Dr Mary O’Shaughnessy’s pioneering research on social enterprise confirms their capacity to bring an entrepreneurial dimension to solving a range of contemporary social and environmental issues.
Quite often, social enterprises emerge during times of crisis, providing services in regions that the public sector cannot reach, employing people who might otherwise be un-employed, and reinvesting their profits back into local communities.
What’s more, social enterprises attract millennials and young people who feel they want to work on a cause or issue, their business model fosters a better social and environmental outlook which creates a feeling of purpose for all employees and stake holders, and their success can be replicated across the country.
Today in Ireland, it is estimated that social enterprises are responsible for 25,000 jobs and €1.4bn in economic activity.
Nevertheless, there is limited support available to social enterprises and no nationally agreed definition for such organisations in Ireland.
In addition, there have been relatively few studies conducted on social enterprises and there is considerable ambiguity on where they sit on the non-profit/ community voluntary spectrum.
At present, there are 19,505 registered non profit organisations in Ireland, but no way of knowing how many can be categorised as social enterprises.
Writing in the Certified Public Accountants’ report “Social Enterprise Report – The Irish and International Landscapes”, Dr Mary O’Shaughnessy lamented the “considerable gaps in our knowledge about Irish social enterprises, including the scale, social impact, and overall contribution of the sector to the national economy and society in general”.
However, Dr O’Shaughnessy’s pioneering research is beginning to shine a light on the wider impact of social enterprises.
In a previous study of 13 social enterprises providing child and eldercare services in rural areas, Dr O’Shaughnessy found that ‘59% of employees were classed as long term unemployed and 83% aged over 40’.
‘Of those aged 30-35 years, 40% were disadvantaged and faced particular social challenges. Over half the workforce (51%) had not progressed beyond the junior cycle of second level education, and almost one quarter was described by management as “hard to employ”.
Addressing the gaps in our knowledge is an important next step in understanding the benefits and value of social enterprise, which according to the CPA’s report, could create 65,000 jobs if Ireland’s social enterprise sector were to approach mean EU levels of output, or 100,000 jobs if Ireland achieved the 9% goal set by the EU under the “Europe 2020” Strategy’.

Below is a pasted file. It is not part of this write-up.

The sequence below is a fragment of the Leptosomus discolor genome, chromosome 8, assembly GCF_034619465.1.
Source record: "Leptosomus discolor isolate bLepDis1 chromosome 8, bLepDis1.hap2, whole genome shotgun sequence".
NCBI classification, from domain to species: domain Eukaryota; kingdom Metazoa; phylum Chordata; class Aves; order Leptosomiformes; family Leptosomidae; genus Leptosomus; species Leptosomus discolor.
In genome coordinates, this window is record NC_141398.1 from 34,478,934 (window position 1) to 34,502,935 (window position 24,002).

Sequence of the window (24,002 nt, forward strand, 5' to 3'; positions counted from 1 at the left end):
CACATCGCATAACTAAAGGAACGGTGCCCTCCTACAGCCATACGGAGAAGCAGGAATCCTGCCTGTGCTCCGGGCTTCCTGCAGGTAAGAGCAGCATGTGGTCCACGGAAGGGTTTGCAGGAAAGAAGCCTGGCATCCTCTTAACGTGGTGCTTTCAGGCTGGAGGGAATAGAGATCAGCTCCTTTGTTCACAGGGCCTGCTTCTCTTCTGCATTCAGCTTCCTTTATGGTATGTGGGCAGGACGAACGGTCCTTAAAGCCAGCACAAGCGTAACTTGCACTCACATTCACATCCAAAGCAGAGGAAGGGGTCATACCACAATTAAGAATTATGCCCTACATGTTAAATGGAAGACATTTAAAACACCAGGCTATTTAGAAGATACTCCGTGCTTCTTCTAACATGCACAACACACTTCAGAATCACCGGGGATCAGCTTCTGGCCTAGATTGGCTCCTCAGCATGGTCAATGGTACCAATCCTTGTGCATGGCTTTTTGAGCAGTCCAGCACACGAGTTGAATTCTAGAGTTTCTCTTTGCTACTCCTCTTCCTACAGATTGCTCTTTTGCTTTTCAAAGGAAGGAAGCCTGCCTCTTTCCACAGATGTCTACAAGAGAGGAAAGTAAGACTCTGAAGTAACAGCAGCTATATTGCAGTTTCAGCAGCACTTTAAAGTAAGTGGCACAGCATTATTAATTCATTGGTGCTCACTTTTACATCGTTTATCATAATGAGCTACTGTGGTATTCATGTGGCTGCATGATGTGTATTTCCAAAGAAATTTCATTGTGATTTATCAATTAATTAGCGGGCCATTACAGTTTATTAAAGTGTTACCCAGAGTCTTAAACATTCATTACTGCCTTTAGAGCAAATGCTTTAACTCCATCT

Dr O’Shaughnessy’s ongoing research as the Principle Investigator on two European Commission funded Marie Sklodowska - Curie Research Projects examining social entrepreneurship in rural areas across the European Union will help fill this void.
Dr O’Shaughnessy’s knowledge and expertise have also seen her become a director of MicroFinance Ireland and member of the national Social Enterprise Task force and national social enterprise research/policy advisory group to the Department of Rural and Community Development.
In addition, she is a board member of the HOPE Foundation, the EMES International Research Network on social enterprises, and was recently appointed Short Term Scientific Mission Manager (STSM) to the COST Action Empowering the next generation of social enterprise scholars.
In 2016, Dr O’Shaughnessy was also appointed country moderator by the European Commission (EURISCE/DG EMPL) to complete a mapping study of social enterprises in Ireland. Following this in 2017 Dr O’Shaughnessy was invited by the Social Finance Foundation (Ireland) to lead the first ever national mapping study of community led social entrepreneurship/social enterprise in rural areas.
To date an extensive, quantitative, in-depth analysis of almost 400 community led rural based social enterprises, operating across sectors as diverse as food production and food waste, renewable energy, health care, transport and community cooperatives has been completed, the findings of which are currently informing national policy for the sector.